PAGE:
Michelle Osman "Cumulus II" Acrylic Silk Screen and Oil on Canvas 2016 26” x 32”

I Saw Above Me That Endless Skyway


Bozeman, Montana

July 22nd – August 22nd , 2017

I Saw Above Me That Endless Skyway

Oil Paintings by Michelle Osman

More than 15 of Michelle Osman’s large format Montana landscape paintings will be on display and available for purchase at this show that opens July 22. Michelle is best known for her large-scale oil paintings of storms that eddy and churn over the land. Looking to Titian and Vermeer, she uses thin glazes of paint layered on top of one another to create almost photorealist images of saturated light and color. The temporality of clouds and storms give her landscapes a feeling of time, placing them in an open narrative of past, present or future.

Sunset Cloudy Sky

Michelle Osman “Virga” Oil on Canvas 2014 80” x 48”

Stormy Sky

Michelle Osman “Leaving Town” Oil on Canvas 2015 28” x 60”

In 2016 Osman completed her MFA at Montana State University. Recently she participated in West on the Left, East on the Right at the Duolun Museum of Modern Art, Shanghai, China and is participating in the National Weather Center Biennale at the Fred Jones Jr. Museum of Art at the University of Oklahoma. Osman was born in Jackson Hole, Wyoming, raised at the beach in Costa Rica and now lives in Bozeman, Montana. Her work is continually influenced by her surroundings.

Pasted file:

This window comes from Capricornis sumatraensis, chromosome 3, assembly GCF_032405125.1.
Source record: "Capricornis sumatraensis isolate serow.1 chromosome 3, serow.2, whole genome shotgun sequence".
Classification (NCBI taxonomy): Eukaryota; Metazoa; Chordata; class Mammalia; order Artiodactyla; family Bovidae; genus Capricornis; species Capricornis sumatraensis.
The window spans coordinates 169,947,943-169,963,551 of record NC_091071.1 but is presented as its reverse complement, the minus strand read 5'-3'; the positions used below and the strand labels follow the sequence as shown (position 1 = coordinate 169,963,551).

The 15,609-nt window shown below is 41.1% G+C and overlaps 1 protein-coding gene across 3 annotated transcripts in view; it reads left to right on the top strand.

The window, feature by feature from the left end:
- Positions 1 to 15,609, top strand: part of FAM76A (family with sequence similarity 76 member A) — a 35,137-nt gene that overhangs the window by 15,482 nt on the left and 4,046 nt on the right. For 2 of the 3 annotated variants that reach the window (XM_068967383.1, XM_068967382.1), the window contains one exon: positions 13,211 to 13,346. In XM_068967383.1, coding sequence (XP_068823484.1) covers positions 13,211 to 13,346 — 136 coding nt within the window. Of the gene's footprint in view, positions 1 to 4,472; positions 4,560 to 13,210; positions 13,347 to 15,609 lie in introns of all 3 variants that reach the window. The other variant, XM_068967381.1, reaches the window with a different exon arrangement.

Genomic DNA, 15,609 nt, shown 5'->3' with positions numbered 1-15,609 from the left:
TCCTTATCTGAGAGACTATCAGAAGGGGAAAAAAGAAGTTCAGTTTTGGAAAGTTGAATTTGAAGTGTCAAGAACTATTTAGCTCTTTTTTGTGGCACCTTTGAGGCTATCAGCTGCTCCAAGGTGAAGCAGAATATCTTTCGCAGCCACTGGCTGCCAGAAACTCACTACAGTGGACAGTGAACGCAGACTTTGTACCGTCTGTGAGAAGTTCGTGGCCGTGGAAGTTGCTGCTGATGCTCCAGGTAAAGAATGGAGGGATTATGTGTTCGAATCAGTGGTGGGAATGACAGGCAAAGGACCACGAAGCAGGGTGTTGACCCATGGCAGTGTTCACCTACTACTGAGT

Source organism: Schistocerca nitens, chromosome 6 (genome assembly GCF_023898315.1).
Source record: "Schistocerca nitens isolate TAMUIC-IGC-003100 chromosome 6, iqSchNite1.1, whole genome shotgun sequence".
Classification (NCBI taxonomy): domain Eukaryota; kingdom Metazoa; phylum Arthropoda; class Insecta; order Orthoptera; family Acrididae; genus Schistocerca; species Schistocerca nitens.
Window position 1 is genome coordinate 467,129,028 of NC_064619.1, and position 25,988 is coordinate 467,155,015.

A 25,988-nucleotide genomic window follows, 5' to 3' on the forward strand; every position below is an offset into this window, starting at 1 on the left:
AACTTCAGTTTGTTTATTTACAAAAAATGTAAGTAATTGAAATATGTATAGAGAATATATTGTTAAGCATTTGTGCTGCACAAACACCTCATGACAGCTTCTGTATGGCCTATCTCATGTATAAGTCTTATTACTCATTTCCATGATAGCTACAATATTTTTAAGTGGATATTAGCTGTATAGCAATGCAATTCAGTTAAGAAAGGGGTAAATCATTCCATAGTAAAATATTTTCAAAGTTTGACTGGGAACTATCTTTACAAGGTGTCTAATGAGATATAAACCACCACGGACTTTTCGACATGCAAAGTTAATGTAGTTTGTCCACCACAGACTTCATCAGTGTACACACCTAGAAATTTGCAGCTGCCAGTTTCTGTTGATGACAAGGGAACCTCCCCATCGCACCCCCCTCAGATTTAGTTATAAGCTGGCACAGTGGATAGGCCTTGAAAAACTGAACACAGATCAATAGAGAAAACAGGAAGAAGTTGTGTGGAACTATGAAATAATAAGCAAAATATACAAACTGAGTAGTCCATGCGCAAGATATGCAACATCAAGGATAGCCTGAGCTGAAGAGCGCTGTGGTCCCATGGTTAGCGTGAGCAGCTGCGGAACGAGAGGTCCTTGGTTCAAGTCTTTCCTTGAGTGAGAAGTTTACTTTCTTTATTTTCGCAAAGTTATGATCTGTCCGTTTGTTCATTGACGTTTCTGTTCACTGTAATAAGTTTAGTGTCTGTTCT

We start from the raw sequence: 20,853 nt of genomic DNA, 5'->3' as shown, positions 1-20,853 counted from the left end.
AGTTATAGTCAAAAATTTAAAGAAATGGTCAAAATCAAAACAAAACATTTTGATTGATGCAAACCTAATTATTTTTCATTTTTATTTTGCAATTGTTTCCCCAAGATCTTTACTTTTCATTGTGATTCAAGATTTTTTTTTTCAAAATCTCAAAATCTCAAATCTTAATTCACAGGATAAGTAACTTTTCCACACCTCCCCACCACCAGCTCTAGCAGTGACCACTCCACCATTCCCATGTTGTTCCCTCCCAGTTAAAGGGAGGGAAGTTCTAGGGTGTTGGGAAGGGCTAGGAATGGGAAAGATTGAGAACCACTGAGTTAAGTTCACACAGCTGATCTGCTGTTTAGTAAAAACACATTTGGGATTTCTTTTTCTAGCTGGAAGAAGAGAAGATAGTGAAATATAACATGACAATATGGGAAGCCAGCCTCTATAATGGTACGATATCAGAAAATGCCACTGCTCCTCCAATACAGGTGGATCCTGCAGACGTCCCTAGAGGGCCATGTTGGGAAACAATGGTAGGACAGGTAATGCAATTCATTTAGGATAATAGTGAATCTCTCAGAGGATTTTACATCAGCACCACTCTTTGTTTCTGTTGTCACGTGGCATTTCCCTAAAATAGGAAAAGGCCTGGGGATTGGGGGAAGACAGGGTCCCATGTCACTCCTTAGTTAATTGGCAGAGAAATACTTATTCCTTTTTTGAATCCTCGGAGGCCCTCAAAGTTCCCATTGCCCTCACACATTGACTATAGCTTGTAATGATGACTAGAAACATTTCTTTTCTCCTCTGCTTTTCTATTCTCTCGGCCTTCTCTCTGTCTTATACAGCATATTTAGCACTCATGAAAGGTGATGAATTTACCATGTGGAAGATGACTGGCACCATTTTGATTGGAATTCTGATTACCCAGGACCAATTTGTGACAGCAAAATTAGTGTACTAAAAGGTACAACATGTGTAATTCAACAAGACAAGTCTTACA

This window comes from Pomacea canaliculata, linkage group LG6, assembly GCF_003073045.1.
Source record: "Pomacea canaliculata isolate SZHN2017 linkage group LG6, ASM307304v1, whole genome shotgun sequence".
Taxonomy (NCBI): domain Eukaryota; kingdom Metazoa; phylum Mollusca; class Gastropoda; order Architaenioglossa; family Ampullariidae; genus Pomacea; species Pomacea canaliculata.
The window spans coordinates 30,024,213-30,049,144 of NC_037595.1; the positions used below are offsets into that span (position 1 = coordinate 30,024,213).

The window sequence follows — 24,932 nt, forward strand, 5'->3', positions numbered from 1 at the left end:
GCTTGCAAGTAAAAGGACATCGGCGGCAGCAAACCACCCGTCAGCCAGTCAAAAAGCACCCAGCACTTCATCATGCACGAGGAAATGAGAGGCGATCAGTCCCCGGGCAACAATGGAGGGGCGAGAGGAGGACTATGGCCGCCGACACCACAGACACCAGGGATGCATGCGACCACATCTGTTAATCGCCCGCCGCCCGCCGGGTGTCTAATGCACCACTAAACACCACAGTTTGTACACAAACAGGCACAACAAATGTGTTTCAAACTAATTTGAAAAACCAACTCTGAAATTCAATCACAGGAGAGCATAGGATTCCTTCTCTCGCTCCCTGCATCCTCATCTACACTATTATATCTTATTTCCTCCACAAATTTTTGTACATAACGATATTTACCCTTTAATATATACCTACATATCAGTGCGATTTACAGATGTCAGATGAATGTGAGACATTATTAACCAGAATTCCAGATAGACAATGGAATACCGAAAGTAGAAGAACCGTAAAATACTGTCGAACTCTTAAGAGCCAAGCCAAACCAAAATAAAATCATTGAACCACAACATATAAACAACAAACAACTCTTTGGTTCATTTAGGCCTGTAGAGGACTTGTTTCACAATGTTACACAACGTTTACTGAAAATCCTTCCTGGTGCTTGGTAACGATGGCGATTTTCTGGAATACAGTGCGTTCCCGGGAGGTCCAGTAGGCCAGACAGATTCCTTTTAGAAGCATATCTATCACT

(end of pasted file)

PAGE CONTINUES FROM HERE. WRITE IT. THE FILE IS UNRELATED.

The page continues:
Opening July 22 and running through the middle of August, there will be an invitation only reception on August 4 and a public reception during Bozeman’s Art Walk on August 11.


Artist Statement:

Highway with a stormy sky

Michelle Osman “Highway 32 ID” Oil On Canvas 2016 36” x 36”

My attraction to the storms is the way they enter into my life.  Gusts of wind, lightning and changing weather insist on a certain degree of attention that blue skies do not. Watching a particular cloud formation, or a dramatic storm, I am fully present in the moment. I gain perspective in the abstraction of light and color.  I want to witness the place and the time I live in, to depict its transcendent beauty, its stubborn bones, its highways and byways.  In the West the rolling flesh and muscle of the land is clearly visible, softened by sagebrush and golden grasses.  It is a land exposed.







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